How Important Is Your Dental Hygiene?

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According to articles in journals, such as, Current Psychiatry and others published by the Mayo Clinic, your dental hygiene is more important than you might realize.  Without proper oral hygiene, the bacteria in a person’s mouth can reach levels that might lead to oral infections, such as tooth decay and gum disease.  This becomes more significant for those taking medications that reduce saliva production.  Saliva washes away food and neutralizes acids produced by bacteria in the mouth, helping to protect you from microbial invasion or overgrowth that might lead to disease.

Xerostomia, commonly known as “dry mouth,” is a reported side effect of >1,800 drugs from >80 classes.  This condition often goes unrecognized and untreated, but it can significantly affect patients’ quality of life and cause oral and medical health problems.  Although psychotropic medications are not the only offenders, they comprise a large portion of the agents that can cause dry mouth. Antidepressants, anticonvulsants, anxiolytics, antipsychotics, anticholinergics, and alpha agonists can cause xerostomia. The risk of salivary hypofunction increases with polypharmacy and may be especially likely when ≥3 drugs are taken per day.

Among all reported side effects of antidepressants and antipsychotics, dry mouth often is the most prevalent complaint. For example, in a study of 5 antidepressants 35% to 46% of patients reported dry mouth. Rates are similar in users of various antipsychotics. Patients with severe, persistent mental illness often cite side effects as the primary reason for psychotropic noncompliance.

Some other medications that people take that limit saliva production include: decongestants, antihistamines, painkillers and diuretics.

Studies also suggest that oral bacteria and the inflammation associated with periodontitis — a severe form of gum disease — might play a role in some diseases. In addition, certain diseases, such as diabetes and HIV/AIDS, can lower the body’s resistance to infection, making oral health problems more severe.

Your oral health might affect, be affected by, or contribute to various diseases and conditions, including:

  • Endocarditis. Endocarditis is an infection of the inner lining of your heart (endocardium). Endocarditis typically occurs when bacteria or other germs from another part of your body, such as your mouth, spread through your bloodstream and attach to damaged areas in your heart.
  • Cardiovascular disease. Some research suggests that heart disease, clogged arteries and stroke might be linked to the inflammation and infections that oral bacteria can cause.
  • Pregnancy and birth. Periodontitis has been linked to premature birth and low birth weight.
  • Diabetes. Diabetes reduces the body’s resistance to infection — putting the gums at risk. Gum disease appears to be more frequent and severe among people who have diabetes. Research shows that people who have gum disease have a harder time controlling their blood sugar levels.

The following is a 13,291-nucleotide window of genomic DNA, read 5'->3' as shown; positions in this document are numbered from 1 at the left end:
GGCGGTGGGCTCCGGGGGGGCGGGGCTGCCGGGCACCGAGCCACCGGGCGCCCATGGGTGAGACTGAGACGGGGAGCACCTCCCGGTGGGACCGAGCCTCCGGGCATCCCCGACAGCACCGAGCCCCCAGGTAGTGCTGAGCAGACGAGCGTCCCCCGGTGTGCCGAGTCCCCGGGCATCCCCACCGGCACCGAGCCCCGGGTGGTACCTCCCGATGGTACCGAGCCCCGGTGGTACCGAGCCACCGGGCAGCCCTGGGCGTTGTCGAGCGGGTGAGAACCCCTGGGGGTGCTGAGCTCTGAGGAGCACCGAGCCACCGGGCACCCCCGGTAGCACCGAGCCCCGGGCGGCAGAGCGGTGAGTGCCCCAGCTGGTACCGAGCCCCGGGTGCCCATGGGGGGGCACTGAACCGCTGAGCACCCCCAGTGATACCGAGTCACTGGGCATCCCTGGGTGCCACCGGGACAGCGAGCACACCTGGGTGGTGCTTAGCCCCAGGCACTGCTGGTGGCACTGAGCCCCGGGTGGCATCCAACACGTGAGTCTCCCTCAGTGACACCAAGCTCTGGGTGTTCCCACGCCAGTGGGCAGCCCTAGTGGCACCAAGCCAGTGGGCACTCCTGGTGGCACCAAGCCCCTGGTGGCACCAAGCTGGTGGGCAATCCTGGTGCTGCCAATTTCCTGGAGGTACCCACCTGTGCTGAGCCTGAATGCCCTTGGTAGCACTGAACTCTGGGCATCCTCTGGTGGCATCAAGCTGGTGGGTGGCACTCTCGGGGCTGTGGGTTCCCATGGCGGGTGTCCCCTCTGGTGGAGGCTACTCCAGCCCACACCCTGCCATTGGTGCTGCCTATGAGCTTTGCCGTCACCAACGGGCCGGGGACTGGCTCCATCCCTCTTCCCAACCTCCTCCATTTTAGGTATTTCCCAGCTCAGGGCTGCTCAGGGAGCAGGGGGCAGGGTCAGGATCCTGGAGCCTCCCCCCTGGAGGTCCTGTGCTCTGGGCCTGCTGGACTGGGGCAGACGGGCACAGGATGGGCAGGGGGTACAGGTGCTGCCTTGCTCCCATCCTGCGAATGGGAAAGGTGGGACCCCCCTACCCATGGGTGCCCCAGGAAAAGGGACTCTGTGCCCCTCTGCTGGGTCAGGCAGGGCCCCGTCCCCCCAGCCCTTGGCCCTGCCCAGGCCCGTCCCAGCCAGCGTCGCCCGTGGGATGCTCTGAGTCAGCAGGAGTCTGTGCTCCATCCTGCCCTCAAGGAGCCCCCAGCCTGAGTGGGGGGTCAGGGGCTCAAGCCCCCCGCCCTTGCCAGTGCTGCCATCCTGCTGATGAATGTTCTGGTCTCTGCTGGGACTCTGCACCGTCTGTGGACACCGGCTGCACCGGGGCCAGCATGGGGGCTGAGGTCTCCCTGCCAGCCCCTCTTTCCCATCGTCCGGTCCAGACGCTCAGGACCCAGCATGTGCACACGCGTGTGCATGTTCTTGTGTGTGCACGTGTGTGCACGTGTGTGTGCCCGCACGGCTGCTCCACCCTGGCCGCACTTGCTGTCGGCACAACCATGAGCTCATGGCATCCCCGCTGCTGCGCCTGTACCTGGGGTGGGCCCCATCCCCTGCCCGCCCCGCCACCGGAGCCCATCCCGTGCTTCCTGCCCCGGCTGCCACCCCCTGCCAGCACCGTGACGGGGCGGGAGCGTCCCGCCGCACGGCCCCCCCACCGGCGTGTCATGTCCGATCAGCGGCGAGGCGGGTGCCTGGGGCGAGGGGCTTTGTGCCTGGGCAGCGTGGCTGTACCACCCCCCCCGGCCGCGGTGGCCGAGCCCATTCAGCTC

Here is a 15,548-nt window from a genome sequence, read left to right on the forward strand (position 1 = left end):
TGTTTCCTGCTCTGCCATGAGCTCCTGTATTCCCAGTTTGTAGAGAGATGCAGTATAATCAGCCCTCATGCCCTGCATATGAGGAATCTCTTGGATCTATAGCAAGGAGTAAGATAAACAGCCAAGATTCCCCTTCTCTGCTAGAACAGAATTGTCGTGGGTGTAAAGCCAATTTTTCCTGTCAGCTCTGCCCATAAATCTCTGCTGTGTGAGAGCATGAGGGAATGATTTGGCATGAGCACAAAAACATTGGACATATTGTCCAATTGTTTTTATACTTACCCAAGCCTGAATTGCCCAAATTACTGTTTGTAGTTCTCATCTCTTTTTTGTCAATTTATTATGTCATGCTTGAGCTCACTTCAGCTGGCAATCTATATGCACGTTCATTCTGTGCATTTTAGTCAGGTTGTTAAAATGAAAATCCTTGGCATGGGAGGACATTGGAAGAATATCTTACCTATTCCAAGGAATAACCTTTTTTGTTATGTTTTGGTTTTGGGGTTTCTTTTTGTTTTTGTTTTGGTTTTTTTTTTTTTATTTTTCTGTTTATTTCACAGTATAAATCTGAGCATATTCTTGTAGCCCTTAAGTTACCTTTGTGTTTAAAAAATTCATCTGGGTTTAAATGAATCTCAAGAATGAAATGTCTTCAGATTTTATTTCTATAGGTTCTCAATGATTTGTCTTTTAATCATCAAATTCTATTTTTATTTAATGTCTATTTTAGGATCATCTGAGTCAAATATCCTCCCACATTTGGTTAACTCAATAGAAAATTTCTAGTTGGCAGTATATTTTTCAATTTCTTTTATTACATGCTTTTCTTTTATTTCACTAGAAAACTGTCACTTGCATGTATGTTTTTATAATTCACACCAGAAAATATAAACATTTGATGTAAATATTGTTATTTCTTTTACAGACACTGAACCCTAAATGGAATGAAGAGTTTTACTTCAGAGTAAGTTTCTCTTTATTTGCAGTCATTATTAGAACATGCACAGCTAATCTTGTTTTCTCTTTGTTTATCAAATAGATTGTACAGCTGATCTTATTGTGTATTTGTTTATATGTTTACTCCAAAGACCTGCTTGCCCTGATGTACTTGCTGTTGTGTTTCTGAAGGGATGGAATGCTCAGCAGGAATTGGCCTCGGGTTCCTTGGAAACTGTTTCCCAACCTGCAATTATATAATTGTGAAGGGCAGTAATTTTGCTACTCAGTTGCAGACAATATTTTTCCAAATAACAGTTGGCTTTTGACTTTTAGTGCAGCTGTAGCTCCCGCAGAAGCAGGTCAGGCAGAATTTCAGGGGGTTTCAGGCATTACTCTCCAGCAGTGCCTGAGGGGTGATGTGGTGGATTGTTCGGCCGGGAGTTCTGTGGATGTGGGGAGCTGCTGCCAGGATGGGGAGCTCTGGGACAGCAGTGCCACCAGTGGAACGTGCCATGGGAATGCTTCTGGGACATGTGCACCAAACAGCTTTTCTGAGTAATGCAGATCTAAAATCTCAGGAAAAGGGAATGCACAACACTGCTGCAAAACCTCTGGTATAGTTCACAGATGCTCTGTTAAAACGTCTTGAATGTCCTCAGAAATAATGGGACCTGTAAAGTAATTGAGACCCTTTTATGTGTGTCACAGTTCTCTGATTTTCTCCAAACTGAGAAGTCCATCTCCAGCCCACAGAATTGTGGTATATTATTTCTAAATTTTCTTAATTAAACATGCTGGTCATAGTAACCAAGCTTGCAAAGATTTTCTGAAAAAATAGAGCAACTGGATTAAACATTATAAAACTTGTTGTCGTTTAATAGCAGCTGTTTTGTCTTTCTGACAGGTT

• HIV/AIDS. Oral problems, such as painful mucosal lesions, are common in people who have HIV/AIDS.
  • Osteoporosis. Osteoporosis — which causes bones to become weak and brittle — might be linked with periodontal bone loss and tooth loss.
  • Alzheimer’s disease. Tooth loss before age 35 might be a risk factor for Alzheimer’s disease.
  • Other conditions. Other conditions that might be linked to oral health include Sjogren’s syndrome — an immune system disorder that causes dry mouth — and eating disorders.

Here is one innovative way that some people use to cleanse the mouth:

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http://www.ncbi.nlm.nih.gov/pubmed/?term=oil+pulling

http://www.ncbi.nlm.nih.gov/pubmed/21911944

http://www.ncbi.nlm.nih.gov/pubmed/18408265

http://www.ncbi.nlm.nih.gov/pubmed/19336860

http://www.currentpsychiatry.com/index.php?id=22661&tx_ttnews[tt_news]=176472

http://www.mayoclinic.org/healthy-living/adult-health/in-depth/dental/art-20047475

Drymouth.info. Overview of drugs and dry mouth. http://drymouth.info/practitioner/overview.asp. Accessed September 2, 2011.

Stewart CM, Berg KM, Cha S, et al. Salivary dysfunction and quality of life in Sjögren syndrome: a critical oral-systemic connection. J Am Dent Assoc. 2008;139(3):291-299.

Friedman PK. Xerostomia: The invisible oral health condition. http://www.dentistryiq.com/index/display/article-display/295922/articles/woman-dentist-journal/health/xerostomia-the-invisible-oral-health-condition.html. Accessed September 6, 2011.

Physician Desk Reference. Montvale NJ: PDR Network LLC.; 2011.

Bardow A, Lagerlof F, Nauntofte B, et al. The role of saliva. In: Fejerskov O, Kidd E, eds. Dental caries: the disease and its clinical management. Oxford, United Kingdom: Blackwell Munksgaard; 2008:195.

Vanderkooy JD, Kennedy SH, Bagby RM. Antidepressant side effects in depression patients treated in a naturalistic setting: a study of bupropion moclobemide, paroxetine, sertraline, and venlafaxine. Can J Psychiatry. 2002;47(2):174-180.

Löffler W, Kilian R, Toumi M, et al. Schizophrenic patients’ subjective reasons for compliance and noncompliance with neuroleptic treatment. Pharmacopsychiatry. 2003;36(3):105-112.

Lambert M, Conus P, Eide P, et al. Impact of present and past antipsychotic side effects on attitude toward typical antipsychotic treatment and adherence. Eur Psychiatry. 2004;19(7):415-422.

Rettenbacher MA, Hofer A, Eder U, et al. Compliance in schizophrenia: psychopathology, side effects, and patients’ attitudes toward the illness and medication. J Clin Psychiatry. 2004;65(9):1211-1218.

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